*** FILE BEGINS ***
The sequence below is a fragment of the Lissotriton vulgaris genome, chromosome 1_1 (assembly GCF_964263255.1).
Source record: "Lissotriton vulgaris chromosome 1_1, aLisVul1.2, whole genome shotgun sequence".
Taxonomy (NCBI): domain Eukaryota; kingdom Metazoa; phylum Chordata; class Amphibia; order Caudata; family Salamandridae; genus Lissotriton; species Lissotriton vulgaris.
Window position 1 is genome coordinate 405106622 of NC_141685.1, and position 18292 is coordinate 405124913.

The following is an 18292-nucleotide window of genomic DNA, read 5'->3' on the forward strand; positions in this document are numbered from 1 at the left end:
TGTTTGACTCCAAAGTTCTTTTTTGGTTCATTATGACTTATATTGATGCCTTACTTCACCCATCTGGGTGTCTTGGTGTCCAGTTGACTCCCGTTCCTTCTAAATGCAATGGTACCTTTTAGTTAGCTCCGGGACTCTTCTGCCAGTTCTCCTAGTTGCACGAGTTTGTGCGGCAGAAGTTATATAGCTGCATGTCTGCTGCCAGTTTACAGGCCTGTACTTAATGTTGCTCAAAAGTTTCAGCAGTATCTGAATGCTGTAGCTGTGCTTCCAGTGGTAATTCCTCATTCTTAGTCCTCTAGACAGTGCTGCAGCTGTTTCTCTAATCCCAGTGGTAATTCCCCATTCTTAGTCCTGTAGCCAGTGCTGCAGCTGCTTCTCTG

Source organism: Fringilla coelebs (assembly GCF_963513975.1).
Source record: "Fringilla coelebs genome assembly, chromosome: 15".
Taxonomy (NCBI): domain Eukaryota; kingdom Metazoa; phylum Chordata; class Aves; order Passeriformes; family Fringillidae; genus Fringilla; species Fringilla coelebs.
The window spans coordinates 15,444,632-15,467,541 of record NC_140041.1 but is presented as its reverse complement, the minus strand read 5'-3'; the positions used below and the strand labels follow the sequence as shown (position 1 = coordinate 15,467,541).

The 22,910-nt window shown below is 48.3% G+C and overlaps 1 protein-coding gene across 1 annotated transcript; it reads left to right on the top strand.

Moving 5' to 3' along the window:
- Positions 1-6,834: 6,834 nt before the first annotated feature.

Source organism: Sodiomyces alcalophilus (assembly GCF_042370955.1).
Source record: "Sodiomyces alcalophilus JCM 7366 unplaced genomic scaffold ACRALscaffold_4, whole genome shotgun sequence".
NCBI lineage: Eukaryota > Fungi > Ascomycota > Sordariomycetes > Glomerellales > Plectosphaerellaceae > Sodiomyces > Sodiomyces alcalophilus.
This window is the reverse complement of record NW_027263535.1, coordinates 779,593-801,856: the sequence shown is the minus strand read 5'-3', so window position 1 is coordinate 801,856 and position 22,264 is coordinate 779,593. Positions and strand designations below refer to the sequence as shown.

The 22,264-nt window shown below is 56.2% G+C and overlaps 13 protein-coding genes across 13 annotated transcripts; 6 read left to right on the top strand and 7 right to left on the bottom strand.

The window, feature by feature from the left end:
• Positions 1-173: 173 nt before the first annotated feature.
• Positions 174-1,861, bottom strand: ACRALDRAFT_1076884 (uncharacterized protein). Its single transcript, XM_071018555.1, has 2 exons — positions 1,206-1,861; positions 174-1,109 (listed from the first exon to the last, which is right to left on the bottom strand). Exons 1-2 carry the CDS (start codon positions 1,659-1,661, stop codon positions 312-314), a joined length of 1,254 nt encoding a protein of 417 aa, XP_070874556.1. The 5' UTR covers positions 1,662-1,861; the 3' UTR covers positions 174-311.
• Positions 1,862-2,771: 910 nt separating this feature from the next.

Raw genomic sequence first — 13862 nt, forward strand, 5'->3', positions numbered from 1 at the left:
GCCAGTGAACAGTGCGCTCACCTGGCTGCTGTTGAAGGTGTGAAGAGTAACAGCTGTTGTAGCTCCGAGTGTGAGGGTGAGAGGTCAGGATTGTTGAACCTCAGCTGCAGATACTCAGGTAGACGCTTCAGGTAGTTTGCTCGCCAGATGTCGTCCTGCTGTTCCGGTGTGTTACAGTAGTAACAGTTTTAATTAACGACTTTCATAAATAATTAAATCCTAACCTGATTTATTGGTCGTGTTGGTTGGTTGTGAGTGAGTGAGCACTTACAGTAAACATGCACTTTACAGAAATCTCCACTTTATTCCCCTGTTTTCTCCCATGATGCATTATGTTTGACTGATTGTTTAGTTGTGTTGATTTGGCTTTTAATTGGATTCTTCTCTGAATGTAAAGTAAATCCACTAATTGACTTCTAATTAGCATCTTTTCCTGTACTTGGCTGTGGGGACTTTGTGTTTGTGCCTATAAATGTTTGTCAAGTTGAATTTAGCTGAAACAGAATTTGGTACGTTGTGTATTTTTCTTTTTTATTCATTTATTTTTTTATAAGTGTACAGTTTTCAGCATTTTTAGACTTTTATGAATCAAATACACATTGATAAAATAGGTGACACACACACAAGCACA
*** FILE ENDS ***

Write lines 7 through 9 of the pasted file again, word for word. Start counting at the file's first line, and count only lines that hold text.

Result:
Source organism: Fringilla coelebs (assembly GCF_963513975.1).
Source record: "Fringilla coelebs genome assembly, chromosome: 15".
Taxonomy (NCBI): domain Eukaryota; kingdom Metazoa; phylum Chordata; class Aves; order Passeriformes; family Fringillidae; genus Fringilla; species Fringilla coelebs.